Gulf War and Beyond

From providing close air support and conducting strategic bombing campaigns to space exploration and homeland defense, the Air Force proved vital to national security time and again. Though military aviation has continued to evolve greatly, the core mission of securing America’s freedom from above remains unchanged.

U.S. Air Force Day Today

To this day, August 1st is designated as U.S. Air Force Day. Across the nation and around the world, current and former Airmen celebrate the branch’s establishment as well as pay tribute to those who came before.

  • Parades and Flyovers
  • Remembrance Ceremonies
  • Veteran Recognition Events

Towns with Air Force bases often hold special ceremonies and airshows. Veterans organizations conduct commemorations as well. Media outlets publish histories, profiles and other stories honoring Air Force service. Overall, it’s a day to express pride in the crucial role of airpower and appreciate all who have upheld America’s skies.

Why is U.S. Air Force Day Important?

U.S. Air Force day reminds the nation of how far military aviation has come and the sacrifices made along the way to keep the country safe from threats in the skies. It honors both past and present Airmen for living up to the branch’s core values of Integrity First, Service Before Self, and Excellence In All We Do.

How Can People Get Involved?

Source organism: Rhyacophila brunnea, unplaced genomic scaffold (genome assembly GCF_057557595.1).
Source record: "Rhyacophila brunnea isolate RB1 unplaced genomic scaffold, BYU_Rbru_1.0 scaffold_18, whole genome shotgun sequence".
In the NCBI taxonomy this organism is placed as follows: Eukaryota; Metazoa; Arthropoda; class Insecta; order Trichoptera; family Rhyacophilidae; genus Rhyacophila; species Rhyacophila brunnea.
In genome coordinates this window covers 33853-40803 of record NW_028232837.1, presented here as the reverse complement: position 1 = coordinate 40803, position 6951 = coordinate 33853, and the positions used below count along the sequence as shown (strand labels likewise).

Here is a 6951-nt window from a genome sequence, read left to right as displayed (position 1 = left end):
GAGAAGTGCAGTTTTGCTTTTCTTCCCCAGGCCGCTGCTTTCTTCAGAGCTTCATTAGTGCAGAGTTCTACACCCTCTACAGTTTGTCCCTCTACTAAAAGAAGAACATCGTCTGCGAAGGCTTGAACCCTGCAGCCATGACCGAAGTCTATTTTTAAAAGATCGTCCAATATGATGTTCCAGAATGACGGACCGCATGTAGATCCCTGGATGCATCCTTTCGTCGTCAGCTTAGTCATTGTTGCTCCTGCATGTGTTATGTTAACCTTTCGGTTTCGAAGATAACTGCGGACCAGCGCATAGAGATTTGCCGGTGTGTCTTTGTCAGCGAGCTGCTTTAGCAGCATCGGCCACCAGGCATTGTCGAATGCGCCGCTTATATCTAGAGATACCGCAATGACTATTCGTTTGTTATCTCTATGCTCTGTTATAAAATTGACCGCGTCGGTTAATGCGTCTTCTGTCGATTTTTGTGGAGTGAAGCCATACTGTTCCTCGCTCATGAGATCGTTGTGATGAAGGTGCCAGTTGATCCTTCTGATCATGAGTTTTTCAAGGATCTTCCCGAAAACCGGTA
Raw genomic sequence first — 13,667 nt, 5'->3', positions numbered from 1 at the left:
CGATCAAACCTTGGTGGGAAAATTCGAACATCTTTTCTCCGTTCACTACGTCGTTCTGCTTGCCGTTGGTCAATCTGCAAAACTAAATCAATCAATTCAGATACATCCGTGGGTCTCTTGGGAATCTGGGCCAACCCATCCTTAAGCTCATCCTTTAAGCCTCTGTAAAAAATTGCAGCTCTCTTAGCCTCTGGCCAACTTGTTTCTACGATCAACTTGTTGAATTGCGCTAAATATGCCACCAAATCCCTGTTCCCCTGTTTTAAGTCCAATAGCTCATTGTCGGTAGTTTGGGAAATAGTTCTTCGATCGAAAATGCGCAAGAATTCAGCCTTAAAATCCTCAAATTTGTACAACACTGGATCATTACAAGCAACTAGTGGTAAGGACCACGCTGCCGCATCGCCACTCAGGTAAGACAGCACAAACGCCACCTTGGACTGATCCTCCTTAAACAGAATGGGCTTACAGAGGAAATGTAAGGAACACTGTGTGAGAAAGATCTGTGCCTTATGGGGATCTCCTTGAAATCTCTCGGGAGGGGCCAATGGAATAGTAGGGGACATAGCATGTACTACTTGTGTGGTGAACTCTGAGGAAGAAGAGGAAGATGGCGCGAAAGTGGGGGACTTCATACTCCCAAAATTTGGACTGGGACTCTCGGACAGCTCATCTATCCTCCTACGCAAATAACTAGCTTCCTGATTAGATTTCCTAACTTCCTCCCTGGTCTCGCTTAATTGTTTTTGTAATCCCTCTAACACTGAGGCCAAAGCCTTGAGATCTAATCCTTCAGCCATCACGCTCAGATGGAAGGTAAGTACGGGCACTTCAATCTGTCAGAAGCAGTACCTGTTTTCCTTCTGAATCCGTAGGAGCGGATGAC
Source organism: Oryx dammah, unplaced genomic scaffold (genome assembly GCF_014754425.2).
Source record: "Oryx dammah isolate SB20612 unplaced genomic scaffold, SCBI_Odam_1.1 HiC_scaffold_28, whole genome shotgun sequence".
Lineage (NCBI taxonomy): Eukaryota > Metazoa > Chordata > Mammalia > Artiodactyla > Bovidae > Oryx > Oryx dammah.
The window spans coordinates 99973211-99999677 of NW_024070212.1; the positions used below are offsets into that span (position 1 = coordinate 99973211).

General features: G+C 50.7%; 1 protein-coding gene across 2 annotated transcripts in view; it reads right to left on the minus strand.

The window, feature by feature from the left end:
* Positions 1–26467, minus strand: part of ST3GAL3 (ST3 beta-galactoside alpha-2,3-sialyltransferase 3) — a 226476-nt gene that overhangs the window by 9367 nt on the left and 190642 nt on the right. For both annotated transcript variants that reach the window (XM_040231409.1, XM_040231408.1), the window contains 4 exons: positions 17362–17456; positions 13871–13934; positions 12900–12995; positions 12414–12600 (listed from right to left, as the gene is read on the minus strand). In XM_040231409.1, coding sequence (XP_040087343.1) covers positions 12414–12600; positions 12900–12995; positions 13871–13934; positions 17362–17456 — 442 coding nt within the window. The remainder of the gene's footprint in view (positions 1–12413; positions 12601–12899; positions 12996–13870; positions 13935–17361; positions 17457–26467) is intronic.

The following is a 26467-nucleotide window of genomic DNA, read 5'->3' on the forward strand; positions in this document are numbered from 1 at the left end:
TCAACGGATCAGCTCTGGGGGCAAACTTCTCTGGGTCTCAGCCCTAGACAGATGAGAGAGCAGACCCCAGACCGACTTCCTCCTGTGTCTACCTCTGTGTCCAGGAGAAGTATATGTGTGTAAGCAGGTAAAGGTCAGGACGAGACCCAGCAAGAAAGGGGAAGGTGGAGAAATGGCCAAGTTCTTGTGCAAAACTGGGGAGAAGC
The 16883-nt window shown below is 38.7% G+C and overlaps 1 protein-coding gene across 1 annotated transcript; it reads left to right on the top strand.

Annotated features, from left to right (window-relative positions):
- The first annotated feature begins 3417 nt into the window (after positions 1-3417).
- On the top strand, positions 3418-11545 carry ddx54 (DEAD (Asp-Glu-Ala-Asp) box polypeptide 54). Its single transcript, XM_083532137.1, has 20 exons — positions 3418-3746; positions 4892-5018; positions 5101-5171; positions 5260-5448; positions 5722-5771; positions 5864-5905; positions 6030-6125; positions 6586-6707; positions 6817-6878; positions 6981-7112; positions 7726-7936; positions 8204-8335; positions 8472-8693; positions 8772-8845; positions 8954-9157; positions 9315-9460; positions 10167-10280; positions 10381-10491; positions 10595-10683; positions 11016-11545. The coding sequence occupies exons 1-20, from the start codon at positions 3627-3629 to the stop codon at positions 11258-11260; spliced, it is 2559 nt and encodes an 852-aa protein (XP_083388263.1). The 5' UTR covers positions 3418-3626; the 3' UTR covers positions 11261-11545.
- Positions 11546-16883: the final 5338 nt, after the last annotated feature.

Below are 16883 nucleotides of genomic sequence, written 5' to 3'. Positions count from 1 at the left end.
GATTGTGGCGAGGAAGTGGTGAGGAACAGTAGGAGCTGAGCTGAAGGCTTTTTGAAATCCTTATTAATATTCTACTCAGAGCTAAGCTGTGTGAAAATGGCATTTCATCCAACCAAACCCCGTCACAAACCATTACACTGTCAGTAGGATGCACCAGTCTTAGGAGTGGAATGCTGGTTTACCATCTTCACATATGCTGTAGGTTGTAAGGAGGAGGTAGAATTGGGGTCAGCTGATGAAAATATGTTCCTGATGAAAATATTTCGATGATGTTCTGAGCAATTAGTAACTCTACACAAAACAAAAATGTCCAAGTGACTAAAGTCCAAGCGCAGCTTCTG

While large public celebrations may be limited due to Covid safety protocols, there are still meaningful ways for citizens to participate in honoring the Air Force. People can attend virtual commemorations, write letters or cards to deployed troops, thank a veteran, learn more about Air Force history or make donations supporting community Air Force non-profits.



Q1. Who founded the U.S. Air Force?

Q2. When is U.S. Air Force Day celebrated each year?

U.S. Air Force Day is celebrated annually on September 18st. This date marks the anniversary in 1907 when the Aeronautical Division of the U.S. Army Signal Corps was established, laying the foundation for an independent Air Force.

Q3. What is the purpose of U.S. Air Force Day?

The purpose of U.S. Air Force Day is to recognize the establishment of the Air Force as a separate branch in 1947 and honor all men and women, past and present, who serve or have served in this important military component defending America's security.

Q4. What kinds of events are held to commemorate U.S. Air Force Day?

Common events include flyovers, air shows, parades, remembrance ceremonies at military bases and veterans' halls, historical displays, and community recognition programs saluting Airmen. Media outlets also publish historically-themed stories and profiles.

Q5. How can the general public get involved in celebrating U.S. Air Force Day?

While large gatherings may be limited, people can participate by attending virtual commemorations, writing cards to deployed troops, making donations supporting Air Force charities, learning about Air Force history, thanking a veteran, or raising awareness on social media with hashtags like #USAirForceDay.